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Public Health England (PHE) has revealed a wide variation of premature mortality rates from liver disease across England.
A new atlas shows that premature mortality rates ranged from 3.9 per 100,000 in South Norfolk CCG to 30.1 per 100,000 in Blackpool CCG - highlighting how the rate of people dying early from liver disease in some parts of the country is almost eight times higher than others.
Liver disease is almost entirely preventable, with alcohol consumption, obesity and Hepatitis B and C accounting for up to 90 per cent of cases. Liver disease is responsible for approximately 12 per cent of deaths in men aged 40-49 years and is now the fourth most common cause of ‘years of life lost’ in people aged under 75, after heart disease and lung cancer.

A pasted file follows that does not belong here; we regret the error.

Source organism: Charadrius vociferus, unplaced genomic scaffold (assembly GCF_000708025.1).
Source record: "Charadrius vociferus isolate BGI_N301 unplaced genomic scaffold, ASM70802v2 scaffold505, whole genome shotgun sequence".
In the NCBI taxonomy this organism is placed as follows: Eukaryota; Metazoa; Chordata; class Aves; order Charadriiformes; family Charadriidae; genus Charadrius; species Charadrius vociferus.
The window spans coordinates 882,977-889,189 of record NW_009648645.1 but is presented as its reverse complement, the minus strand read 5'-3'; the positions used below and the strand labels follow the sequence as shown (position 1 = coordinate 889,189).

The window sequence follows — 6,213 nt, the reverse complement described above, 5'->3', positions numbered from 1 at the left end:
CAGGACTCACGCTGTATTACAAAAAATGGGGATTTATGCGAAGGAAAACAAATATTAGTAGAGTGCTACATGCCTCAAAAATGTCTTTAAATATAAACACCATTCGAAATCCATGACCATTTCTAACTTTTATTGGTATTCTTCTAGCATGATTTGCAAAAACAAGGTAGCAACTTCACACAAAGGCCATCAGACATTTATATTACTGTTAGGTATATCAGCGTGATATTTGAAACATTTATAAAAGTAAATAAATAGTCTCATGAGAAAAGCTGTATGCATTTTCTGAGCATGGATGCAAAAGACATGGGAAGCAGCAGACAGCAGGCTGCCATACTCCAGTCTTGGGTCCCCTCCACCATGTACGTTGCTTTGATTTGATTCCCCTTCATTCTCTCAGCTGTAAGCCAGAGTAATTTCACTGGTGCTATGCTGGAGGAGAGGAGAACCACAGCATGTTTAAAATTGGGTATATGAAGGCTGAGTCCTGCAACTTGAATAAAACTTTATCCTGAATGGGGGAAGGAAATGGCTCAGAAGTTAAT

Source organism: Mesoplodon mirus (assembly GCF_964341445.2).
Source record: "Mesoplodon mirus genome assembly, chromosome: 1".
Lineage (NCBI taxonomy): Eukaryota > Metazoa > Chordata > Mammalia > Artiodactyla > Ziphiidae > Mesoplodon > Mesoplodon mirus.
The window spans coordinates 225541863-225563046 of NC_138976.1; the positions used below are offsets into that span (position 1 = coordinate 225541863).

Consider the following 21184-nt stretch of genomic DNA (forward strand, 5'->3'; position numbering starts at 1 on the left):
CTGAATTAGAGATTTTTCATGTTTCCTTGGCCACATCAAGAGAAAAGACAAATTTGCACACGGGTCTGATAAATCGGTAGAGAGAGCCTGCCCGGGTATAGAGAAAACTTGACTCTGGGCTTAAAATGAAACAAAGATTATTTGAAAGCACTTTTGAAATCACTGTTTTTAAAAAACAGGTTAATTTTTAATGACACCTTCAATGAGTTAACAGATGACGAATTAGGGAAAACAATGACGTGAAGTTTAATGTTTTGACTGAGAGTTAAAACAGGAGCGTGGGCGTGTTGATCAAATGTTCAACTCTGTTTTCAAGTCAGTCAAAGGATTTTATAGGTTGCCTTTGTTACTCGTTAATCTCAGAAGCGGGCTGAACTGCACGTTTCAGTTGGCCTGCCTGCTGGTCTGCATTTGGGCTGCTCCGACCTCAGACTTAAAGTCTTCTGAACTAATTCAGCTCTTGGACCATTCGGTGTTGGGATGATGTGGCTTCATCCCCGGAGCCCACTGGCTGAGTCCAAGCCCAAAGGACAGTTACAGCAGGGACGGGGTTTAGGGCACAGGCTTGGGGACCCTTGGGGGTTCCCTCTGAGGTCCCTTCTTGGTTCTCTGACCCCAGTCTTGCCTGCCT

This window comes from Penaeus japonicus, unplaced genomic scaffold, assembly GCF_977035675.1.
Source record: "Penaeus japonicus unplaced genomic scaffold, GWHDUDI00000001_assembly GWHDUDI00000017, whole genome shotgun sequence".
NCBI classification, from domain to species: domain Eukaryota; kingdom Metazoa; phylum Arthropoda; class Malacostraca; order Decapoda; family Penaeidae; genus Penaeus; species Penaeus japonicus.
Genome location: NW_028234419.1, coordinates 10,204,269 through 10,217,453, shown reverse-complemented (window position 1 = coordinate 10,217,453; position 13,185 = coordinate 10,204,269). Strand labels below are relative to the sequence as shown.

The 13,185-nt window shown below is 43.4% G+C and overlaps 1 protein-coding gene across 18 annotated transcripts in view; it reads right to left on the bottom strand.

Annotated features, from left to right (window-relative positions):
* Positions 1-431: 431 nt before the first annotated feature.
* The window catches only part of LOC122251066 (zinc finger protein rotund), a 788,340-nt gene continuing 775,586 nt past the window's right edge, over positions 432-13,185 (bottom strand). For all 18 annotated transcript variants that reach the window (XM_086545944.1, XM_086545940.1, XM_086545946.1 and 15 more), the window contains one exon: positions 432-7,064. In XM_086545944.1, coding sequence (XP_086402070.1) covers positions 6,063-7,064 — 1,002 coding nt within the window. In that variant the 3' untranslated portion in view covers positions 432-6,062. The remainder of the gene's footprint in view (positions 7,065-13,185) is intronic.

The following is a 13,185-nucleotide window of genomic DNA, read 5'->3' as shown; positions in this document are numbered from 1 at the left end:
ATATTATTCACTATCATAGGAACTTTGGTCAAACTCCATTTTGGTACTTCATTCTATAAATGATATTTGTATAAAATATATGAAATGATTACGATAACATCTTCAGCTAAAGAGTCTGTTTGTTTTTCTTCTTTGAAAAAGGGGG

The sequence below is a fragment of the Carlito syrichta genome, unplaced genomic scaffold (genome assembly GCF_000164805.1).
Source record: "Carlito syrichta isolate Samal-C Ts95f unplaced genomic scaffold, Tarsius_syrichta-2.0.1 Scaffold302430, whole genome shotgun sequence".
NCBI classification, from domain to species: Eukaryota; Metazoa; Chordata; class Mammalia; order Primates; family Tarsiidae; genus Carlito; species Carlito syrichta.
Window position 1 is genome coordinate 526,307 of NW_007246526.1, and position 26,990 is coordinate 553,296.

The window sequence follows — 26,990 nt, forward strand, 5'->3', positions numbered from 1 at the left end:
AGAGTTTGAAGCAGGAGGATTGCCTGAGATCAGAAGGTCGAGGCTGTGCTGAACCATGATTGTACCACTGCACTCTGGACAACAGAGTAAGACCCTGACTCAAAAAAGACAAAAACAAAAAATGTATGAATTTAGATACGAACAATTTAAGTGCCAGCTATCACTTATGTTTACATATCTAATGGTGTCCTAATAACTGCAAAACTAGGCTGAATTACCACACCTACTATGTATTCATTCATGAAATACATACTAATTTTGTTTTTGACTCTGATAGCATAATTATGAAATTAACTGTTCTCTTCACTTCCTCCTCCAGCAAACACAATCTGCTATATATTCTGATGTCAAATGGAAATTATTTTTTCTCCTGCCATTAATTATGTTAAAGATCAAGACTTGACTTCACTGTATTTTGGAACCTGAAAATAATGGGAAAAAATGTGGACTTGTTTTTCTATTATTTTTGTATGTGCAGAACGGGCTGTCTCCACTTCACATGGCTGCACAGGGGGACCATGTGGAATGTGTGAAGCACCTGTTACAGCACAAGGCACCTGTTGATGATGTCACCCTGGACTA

The atlas indicators, of which there are 39, reveal a doubling of hospital admission rates for cirrhosis and regional differences, with there being a 7.4 fold difference in the rate of alcohol-specific hospital admissions across the country, with the majority of the higher rates being clustered in the more deprived areas.
More positively, 10 indicators show improvements including a reduction of premature deaths and fewer alcohol-specific hospital admissions for under 18s.
Julia Verne, head of Clinical Epidemiology at PHE, said: “Chronic liver disease is a silent killer of young adults, creeping up and showing itself when it’s often too late. However, around 90% of liver disease is preventable. We hope local health professionals will make the most of this rich data source to inform how they reduce the burden of liver disease in their areas.”